Well it finally happened. I got the new iPad. And I think it’s going to change my workflow.

What does that mean?

Well…for starters it makes me mega-portable. I have a great, small Dell laptop (XPS), but it’s still heavier than the iPad. And the battery is gone on it too. The iPad’s battery will last me more than my laptop did and then some. They say 10 hours. That’s four more hours than my Dell gives me. Impressive.

Also travel suddenly becomes easier. I can just tuck this little gem into my bag and go. Now that’s exciting…

I know I’ll need to add some things to make it fully functional for my lifestyle as a freelancer. For example–a keyboard is a must. I won’t be able to type on the screen for any length of time. Also I’ll need a case that can prop it up so I can use it on the go. Still, both seem like a small investment to make for the ultra-portability it will give me.

I’d like to toss it out there to readers…do any of you work on an iPad (or have you)? If so, what do you think? Am I doomed to be disappointed, or will I still be smiling ear to ear three months down the line…..

Do tell!

Using Social Media To Listen

Joe Wallace freelance social media.jpgby Joe Wallace

One tactic some businesses use with social media is to cultivate Twitter and Facebook followers to crowd-source ideas. This happens in some non-traditional ways when the web savvy business types get to it, and these techniques can be used be smart freelancers to get ahead in their own work.

If you use Twitter and Facebook to monitor trends in your area of expertise, you’re off to a great start. What’s the biggest complaint from users about some iPad apps? In my own particular case, I’m fascinated by what’s going on at the Times in London, where the entire newspaper has gone up behind a pay wall, and by the failures of Rupert Murdoch’s Daily to deliver a user-friendly reading experience to mobile users.

Those trends inform the decisions I have to make about issues like mobile versions of Freelance-Zone.com, the mobile needs of my clients, and due consideration for any future clients I take on who might want to hop on the iPad bandwagon.

Because I pay attention to the complaints on Twitter, Facebook and elsewhere, I feel better equipped to answer someone who might ask “Why can’t we deliver Content X as an app for the iPad?” I don’t know jack about designing iPad apps, and I’m sure my clients don’t, otherwise they’d be developing them instead of asking about them.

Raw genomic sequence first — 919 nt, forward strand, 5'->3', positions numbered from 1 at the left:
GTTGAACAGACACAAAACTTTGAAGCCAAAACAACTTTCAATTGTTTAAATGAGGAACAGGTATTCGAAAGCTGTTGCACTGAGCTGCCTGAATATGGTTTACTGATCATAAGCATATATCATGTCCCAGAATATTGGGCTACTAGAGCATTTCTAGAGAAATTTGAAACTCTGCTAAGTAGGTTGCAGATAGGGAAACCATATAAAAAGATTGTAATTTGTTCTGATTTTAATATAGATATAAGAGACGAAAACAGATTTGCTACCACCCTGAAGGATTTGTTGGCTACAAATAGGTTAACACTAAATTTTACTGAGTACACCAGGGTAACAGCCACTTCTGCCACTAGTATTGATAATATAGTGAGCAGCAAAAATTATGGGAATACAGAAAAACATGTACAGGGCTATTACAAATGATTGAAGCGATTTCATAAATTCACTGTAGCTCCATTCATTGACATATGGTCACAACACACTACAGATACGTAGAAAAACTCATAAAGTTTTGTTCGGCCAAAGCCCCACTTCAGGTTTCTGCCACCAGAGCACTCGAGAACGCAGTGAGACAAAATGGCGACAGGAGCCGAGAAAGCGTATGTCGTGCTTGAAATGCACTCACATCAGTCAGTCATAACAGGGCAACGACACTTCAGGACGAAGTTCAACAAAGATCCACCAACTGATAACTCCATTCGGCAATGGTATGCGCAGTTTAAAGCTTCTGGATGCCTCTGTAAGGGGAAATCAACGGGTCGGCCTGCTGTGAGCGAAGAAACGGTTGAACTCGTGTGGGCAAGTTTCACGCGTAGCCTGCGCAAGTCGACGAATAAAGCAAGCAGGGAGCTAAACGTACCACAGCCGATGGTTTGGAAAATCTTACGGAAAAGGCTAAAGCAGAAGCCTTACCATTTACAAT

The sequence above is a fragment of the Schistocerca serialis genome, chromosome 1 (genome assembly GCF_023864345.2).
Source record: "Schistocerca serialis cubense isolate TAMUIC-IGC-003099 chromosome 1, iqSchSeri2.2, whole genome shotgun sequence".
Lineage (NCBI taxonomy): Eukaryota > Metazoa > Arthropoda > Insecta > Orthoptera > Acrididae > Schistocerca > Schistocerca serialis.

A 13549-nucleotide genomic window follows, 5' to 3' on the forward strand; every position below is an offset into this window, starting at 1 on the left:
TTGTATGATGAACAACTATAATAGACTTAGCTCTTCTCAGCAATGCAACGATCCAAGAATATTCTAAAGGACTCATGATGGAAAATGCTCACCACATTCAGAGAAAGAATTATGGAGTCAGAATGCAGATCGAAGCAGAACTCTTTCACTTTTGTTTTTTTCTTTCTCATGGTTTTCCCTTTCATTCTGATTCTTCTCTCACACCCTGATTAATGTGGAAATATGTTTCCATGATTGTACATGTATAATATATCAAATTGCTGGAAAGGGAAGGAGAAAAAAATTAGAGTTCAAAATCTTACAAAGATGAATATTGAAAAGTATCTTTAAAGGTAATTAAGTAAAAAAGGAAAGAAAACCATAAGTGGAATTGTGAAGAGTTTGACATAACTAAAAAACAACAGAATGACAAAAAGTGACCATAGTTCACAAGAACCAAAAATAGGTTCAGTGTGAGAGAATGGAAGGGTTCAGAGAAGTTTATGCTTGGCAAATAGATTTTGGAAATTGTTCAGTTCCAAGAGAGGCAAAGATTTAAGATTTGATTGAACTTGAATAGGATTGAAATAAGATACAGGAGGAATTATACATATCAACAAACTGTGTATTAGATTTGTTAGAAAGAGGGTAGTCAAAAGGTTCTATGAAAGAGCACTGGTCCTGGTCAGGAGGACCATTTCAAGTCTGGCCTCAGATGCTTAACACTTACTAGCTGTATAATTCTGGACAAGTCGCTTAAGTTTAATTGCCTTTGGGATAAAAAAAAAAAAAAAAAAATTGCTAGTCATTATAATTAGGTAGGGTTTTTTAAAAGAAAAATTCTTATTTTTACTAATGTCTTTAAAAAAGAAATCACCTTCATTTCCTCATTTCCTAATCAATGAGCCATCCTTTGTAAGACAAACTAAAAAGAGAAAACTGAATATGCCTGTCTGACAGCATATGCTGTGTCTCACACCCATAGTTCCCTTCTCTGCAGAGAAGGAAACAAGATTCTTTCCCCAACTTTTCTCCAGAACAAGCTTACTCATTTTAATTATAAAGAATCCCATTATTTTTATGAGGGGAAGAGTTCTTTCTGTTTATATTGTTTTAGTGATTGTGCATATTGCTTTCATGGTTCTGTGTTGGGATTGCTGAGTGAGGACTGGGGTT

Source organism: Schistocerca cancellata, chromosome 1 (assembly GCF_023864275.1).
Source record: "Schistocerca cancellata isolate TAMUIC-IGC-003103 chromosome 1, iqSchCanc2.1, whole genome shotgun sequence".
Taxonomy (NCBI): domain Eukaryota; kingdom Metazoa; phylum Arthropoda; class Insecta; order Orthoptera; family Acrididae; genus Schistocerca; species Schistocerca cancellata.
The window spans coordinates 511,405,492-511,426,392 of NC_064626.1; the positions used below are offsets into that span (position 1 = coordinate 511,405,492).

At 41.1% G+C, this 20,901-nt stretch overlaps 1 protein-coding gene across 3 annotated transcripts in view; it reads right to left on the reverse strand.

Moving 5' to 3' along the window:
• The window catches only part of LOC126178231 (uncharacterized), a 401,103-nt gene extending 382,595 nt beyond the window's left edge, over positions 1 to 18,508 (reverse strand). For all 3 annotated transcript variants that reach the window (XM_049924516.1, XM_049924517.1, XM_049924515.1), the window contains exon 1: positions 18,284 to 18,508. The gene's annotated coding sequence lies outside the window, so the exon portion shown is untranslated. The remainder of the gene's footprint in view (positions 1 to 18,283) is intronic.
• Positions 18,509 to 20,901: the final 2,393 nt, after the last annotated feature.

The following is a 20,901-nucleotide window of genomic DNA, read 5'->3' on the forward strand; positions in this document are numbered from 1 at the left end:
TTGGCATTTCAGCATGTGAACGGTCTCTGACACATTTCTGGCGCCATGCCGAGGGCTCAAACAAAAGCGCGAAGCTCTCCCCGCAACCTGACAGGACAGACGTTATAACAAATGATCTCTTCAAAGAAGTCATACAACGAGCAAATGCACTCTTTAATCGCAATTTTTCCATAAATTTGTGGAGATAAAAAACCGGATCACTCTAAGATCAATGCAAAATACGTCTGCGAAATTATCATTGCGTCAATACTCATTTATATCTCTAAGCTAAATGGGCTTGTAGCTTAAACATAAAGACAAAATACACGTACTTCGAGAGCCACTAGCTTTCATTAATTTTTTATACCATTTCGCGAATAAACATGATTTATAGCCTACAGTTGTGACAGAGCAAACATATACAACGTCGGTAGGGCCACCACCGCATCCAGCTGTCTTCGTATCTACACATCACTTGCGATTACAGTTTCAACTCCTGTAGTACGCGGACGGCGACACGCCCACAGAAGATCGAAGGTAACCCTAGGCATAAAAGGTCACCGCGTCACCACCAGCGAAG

So the first question for them is, “How much can you spend?”. The next question is “Will the end result help or hurt based on all these user complaints I’m showing you about similar bright ideas that were poorly executed?” Sadly the execution factor and the budgetary factor can be linked together in ways that don’t help the client’s blood pressure.

In a lot of cases, staying out of the early adopter game is a smarter move than rushing something into an app store that delivers poorly and fails to live up to user expectations. And that’s exactly what I can tell people based on keeping my ear to the ground, so to speak, on social media.

There are plenty of other examples of how using social media to listen and not just talk can help you get ahead. Feel free to share your own strategies in the comments section–I’d love to read how others are paying attention to the trends in their freelance spaces.

Being First Vs. Being Best

North Dot Com iPad photo enhanced copy

Dave Allen from North recently posted a fair bit of dissatisfaction with news media publishers who haven’t quite gone the extra mile with their mobile apps.

At FZ, we often debate whether we should purchase iPads and other gadgets to keep up with the flurry of mobile development. It’s the consensus here that it’s a bad idea to be an early adopter with the iPad, and that next-gen versions will probably leave bandwagoneers feeling more than a little annoyed. Apparently that goes for some mobile apps, as well. Read Dave Allen’s post to see what we mean.

That concept is a little more vindicated every time we read things like Allen’s post. It’s also a great lesson for freelancers; it doesn’t pay to get there first with a new product, gizmo, news story or, well, anything at all if all you’re going to wind up doing is limping back to the drawing board to fix the woefully inadequate whatsit you’ve foisted on the world.

Slow and steady wins the race more often than not.

Continue reading Being First Vs. Being Best

Freelancing With the Apple iPad

apple iPad

Transparency: Nobody at Freelance-Zone.com has gotten a hands-on with the new Apple iPad.

The information we’re presenting here is based on other people’s hands-on experiences with the 10-inch tablet, not our own. But even secondhand information is most helpful in deciding whether to become an early adopter or to wait for the inevitable price cut and major upgrade of the next version. But it’s great to know that such a device is compatible with games like Kcasino.

Steve Jobs unveiled the iPad on Wednesday, showing off its web browsing, e-book and gaming potential. Rather than do a complete rehash of what’s already available at Wired.com, we’ll cut right to the chase and discuss the iPad’s impact on the freelance community.

Continue reading Freelancing With the Apple iPad